Patten to take on Channel Challenge

Following her success in Beijing, Olympic Bronze Medallist Cassie Patten is facing a new challenge. Patten is going to attempt one of the world’s toughest endurance feats; swimming the English Channel. It’s a challenge that has appealed to many adventurous swimmers over the years despite the fact swimming the Channel is recognised as one of the hardest swims in the world to complete.

Cassie Patten
Cassie Patten

At its narrowest point the Channel is 20.3 miles wide. In reality swimmers have to contend with tidal currents which makes the actual distance swum closer to 25 miles. It sounds like a tough challenge for anyone to undertake but it is one which 10km Olympic Open Water Bronze medallist is actually relishing.

But what is it that inspires an Olympic medallist take on such a monumental challenge?

“It’s something I’ve always wanted to do since I was a little girl,” says Patten. “There have always been two things that I have wanted to achieve – one is running a marathon and the other is swimming The Channel. Now seemed like the right time to give the Channel a go.”

Patten’s coach, Sean Kelly, agrees and feels that then event will give her a welcome change after her success in Beijing.

“After the Olympics I think Cassie needed a new challenge and it’s nice for her to have a new target and set some different goals. This is a completely different mental and physical challenge to anything she has ever done before but I think that’s a good thing for her.”

With a proven track record, Patten is among the best Open Water swimmers in the world leading to inevitable talk of a world record attempt.

“A world record would be amazing, I am aware that it is a very big challenge but I always believe anything is possible. It is a long time between now and next summer and a lot can happen so I am not going to make any predications at this stage” said Patten.

While Patten is playing down the chances of a World Record, Kelly admits that it could be a realistic prospect: “A World Record is definitely a possibility, she has the talent to achieve it. However, in swimming The Channel the conditions on the day will play a massive part. There is only so much she can do; she will be in hands of the weather and the tides.”

Swimming the Channel provides a very different challenge to anything Patten has done before. While she is used to Open Water swimming, the Channel provides a number of different challenges which she is relishing.

“The biggest challenge is the distance,” says Patten. “Swimming 25 miles is a really long way. The longest I’ve ever swum before is 10km so this is obviously a very different challenge. I’ve never even swum that far in training so it will be completely different.

“The biggest difficulty I think I will have is swimming completely on my own. In Open Water races there are normally a lot of people around me and if the whole field swims slowly, in a tactical race, then I can still win.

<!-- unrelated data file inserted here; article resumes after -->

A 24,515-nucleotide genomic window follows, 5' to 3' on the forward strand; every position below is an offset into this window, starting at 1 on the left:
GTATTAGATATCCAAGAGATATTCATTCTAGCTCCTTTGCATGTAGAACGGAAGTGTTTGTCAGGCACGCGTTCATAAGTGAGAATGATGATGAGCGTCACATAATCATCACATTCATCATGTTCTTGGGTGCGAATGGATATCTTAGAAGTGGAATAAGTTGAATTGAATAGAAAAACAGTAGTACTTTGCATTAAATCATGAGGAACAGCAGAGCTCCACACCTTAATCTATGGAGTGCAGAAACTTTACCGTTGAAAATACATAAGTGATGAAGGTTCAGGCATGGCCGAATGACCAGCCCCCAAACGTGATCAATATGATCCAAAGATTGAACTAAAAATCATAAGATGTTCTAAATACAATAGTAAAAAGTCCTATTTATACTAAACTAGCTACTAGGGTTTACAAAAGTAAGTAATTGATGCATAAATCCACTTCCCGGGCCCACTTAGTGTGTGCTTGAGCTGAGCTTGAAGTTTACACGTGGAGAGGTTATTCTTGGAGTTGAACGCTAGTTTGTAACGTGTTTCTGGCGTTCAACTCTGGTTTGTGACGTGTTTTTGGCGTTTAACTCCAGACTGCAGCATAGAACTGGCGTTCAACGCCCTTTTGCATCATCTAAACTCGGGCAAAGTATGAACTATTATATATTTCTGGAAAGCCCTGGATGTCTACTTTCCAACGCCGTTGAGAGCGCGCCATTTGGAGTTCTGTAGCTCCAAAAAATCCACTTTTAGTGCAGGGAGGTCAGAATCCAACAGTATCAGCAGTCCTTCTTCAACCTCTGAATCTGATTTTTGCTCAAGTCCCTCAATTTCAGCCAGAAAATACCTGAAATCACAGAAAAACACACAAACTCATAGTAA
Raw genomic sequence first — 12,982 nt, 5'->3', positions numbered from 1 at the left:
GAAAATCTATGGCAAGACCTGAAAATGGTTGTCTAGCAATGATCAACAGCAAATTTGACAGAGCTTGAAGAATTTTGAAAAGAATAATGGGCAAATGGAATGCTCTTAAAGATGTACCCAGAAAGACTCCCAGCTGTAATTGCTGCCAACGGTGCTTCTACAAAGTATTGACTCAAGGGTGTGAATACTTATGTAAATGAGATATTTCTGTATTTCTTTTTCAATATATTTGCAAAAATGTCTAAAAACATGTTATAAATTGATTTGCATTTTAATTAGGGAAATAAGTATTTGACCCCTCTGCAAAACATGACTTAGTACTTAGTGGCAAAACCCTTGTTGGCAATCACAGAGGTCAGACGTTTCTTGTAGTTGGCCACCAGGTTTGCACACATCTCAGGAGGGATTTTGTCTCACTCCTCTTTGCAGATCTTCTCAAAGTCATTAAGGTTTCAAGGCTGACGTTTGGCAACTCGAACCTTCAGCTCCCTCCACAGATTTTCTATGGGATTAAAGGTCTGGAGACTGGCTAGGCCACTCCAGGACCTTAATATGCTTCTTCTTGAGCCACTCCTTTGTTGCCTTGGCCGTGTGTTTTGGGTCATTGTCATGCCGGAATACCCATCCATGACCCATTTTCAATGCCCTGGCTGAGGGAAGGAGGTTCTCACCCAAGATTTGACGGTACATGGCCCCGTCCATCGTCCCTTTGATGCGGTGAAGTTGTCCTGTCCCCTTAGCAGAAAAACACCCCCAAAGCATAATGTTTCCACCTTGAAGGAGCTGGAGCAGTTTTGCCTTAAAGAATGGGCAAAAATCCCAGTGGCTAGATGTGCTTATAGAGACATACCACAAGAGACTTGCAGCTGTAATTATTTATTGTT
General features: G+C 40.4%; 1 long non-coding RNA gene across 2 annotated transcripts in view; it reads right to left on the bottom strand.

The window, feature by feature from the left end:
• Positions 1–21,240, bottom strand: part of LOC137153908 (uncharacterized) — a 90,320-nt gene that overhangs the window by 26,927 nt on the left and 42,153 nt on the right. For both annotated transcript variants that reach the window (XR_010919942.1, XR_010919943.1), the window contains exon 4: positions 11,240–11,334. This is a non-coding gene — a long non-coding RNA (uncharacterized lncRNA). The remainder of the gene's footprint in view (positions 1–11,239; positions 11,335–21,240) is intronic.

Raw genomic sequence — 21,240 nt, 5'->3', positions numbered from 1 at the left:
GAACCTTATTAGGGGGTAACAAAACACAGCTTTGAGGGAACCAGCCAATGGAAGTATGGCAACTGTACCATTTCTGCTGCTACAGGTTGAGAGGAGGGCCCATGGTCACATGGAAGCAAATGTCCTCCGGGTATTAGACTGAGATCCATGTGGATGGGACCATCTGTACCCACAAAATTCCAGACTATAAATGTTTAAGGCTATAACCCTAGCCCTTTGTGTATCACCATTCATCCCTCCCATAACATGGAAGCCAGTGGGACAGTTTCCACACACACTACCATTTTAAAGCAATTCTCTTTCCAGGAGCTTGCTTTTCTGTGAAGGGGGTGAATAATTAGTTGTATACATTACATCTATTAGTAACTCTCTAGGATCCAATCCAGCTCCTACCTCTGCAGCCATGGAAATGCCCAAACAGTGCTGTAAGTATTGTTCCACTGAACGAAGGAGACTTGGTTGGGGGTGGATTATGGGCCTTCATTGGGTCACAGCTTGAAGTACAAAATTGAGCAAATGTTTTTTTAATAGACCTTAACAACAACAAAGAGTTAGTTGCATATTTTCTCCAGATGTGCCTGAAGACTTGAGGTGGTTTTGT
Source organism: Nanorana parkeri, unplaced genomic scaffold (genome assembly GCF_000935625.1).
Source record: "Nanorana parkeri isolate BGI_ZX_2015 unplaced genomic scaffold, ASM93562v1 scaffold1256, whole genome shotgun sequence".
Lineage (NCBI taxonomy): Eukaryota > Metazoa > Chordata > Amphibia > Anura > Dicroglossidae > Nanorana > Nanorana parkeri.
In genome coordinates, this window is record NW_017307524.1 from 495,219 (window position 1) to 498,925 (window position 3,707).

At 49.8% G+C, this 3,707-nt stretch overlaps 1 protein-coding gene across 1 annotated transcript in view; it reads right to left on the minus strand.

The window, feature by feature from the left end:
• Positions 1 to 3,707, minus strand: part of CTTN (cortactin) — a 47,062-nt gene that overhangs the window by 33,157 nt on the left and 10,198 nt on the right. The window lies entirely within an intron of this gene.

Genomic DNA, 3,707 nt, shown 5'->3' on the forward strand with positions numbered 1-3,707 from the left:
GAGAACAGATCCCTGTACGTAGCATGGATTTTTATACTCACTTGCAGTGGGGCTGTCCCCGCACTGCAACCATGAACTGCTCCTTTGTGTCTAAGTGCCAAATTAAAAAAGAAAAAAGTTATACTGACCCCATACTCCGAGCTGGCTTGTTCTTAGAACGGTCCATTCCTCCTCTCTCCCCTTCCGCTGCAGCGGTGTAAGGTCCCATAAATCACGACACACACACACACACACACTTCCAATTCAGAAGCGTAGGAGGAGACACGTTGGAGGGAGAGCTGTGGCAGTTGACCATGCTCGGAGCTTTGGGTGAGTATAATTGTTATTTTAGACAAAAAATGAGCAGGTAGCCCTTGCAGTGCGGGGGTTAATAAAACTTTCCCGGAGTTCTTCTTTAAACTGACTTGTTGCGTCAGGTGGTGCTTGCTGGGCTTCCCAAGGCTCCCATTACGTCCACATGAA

“With The Channel it is just going to be me, on my own, against the clock. While there will be a support crew with me there will be very little interaction, so will be on my own for seven or eight hours which I will find mentally quite tough. It will just be a race against myself.”

Patten has planned her Channel swim for August or September 2009 and still plans to compete at the World Championships in July. She still views this as a priority, but is aware her training may need to be altered to succeed in this new challenge.

“I am a distance swimmer anyway so I tend to swim quite big distances in training anyway but I will need to increase the amount of distance work I do. I will also need to complete a six-hour straight swim, which everyone has to do before they allow you to attempt a Channel swim, so I will have to do that at some point. I may also do a 25km swim at some point before it in preparation.”

Coach Kelly agrees: “The Channel swim will be after the World Championships next year so it will not affect her racing. I won’t make any changes to her training before that, but after the event we are likely to include a lot more distance work.”

Patten is also welcoming advice from others who have completed this feat previously and has one person in mind who she would especially like to speak to.

“I would love to speak to David Walliams about his experience of swimming The Channel. I thought his performance was just breath-taking and a real inspiration for me.”

Patten’s Channel swim will be a charity event to raise money for a number of causes which are important to her. She plans to raise money for three charities, Children in Need, Mind and Right To Play. Children in Need aims to positively change the lives of disadvantaged children and young people in the UK, supported by the BBC the annual television event has successfully raised millions of pounds.

Mind, which Patten is the patron of, is the leading mental health charity in England and Wales, working to create a better life for everyone with experience of mental distress.

Right To Play is an athlete-driven international humanitarian organisation that uses sport and play as a tool for development of children and youth in the most disadvantaged areas of the world.

It has been suggested that Patten’s venture may raise in excess of £1 million: “There has been a lot of talk of a million pounds and that would be amazing. I don’t really know what to expect I just need to get as many people as possible behind it and get the word out about what I am trying to do.”